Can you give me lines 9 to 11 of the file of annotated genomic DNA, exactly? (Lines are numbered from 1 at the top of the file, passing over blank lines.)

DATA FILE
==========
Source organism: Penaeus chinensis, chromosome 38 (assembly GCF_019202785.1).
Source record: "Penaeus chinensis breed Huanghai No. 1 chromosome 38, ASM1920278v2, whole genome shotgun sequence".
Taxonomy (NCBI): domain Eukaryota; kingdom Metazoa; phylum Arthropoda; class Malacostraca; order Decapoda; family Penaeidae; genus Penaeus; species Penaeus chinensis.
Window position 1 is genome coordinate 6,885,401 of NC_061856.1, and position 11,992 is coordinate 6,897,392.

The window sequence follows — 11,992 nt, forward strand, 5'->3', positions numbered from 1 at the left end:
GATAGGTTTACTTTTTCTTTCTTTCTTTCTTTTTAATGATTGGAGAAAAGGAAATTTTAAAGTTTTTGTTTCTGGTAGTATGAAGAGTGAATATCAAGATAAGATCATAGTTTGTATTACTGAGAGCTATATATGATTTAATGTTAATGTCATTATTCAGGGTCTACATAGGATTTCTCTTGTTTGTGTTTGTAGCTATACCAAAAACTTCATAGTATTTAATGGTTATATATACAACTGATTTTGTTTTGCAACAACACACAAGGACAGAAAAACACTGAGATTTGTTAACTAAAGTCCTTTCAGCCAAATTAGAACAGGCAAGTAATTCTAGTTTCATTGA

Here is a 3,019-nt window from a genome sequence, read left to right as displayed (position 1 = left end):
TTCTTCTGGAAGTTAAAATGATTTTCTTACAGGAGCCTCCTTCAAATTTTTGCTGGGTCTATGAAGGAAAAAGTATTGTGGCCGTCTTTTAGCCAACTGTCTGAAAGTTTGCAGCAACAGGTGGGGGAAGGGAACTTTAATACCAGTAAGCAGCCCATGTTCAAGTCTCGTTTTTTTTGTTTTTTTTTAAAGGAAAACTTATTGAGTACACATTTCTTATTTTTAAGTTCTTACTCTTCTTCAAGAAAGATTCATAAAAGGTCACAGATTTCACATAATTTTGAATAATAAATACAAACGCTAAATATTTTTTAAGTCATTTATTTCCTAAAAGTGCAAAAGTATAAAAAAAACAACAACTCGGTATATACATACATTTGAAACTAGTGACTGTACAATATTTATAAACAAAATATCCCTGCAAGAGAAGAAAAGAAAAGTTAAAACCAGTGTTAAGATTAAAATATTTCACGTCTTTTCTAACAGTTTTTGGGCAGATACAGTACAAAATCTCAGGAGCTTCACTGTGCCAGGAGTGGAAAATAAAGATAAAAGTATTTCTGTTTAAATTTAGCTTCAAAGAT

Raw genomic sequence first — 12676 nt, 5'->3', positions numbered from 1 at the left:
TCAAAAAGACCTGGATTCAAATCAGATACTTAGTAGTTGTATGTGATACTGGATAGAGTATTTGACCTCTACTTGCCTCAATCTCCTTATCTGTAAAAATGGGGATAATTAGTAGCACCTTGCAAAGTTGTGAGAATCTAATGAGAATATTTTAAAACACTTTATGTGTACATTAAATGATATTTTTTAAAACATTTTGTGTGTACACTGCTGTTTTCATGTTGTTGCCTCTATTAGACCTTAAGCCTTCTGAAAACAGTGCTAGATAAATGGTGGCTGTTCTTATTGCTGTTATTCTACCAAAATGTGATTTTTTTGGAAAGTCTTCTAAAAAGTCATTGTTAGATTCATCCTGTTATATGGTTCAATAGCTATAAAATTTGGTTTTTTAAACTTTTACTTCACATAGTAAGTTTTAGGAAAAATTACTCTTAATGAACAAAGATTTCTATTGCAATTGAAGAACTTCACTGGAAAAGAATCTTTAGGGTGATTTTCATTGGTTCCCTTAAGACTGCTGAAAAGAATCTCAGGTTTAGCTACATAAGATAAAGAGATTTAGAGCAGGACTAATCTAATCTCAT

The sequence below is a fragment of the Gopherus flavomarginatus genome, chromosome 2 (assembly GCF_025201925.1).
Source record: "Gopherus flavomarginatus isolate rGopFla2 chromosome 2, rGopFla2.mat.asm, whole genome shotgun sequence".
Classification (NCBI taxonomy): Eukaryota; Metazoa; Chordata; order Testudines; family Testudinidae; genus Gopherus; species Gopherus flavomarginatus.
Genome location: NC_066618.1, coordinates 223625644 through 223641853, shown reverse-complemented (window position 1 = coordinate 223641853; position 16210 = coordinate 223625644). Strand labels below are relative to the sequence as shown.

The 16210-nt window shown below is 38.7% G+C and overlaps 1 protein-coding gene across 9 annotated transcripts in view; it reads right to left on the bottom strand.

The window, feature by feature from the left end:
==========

Raw genomic sequence first — 12676 nt, 5'->3', positions numbered from 1 at the left:
TCAAAAAGACCTGGATTCAAATCAGATACTTAGTAGTTGTATGTGATACTGGATAGAGTATTTGACCTCTACTTGCCTCAATCTCCTTATCTGTAAAAATGGGGATAATTAGTAGCACCTTGCAAAGTTGTGAGAATCTAATGAGAATATTTTAAAACACTTTATGTGTACATTAAATGATATTTTTTAAAACATTTTGTGTGTACACTGCTGTTTTCATGTTGTTGCCTCTATTAGACCTTAAGCCTTCTGAAAACAGTGCTAGATAAATGGTGGCTGTTCTTATTGCTGTTATTCTACCAAAATGTGATTTTTTTGGAAAGTCTTCTAAAAAGTCATTGTTAGATTCATCCTGTTATATGGTTCAATAGCTATAAAATTTGGTTTTTTAAACTTTTACTTCACATAGTAAGTTTTAGGAAAAATTACTCTTAATGAACAAAGATTTCTATTGCAATTGAAGAACTTCACTGGAAAAGAATCTTTAGGGTGATTTTCATTGGTTCCCTTAAGACTGCTGAAAAGAATCTCAGGTTTAGCTACATAAGATAAAGAGATTTAGAGCAGGACTAATCTAATCTCAT

The sequence below is a fragment of the Gopherus flavomarginatus genome, chromosome 2 (assembly GCF_025201925.1).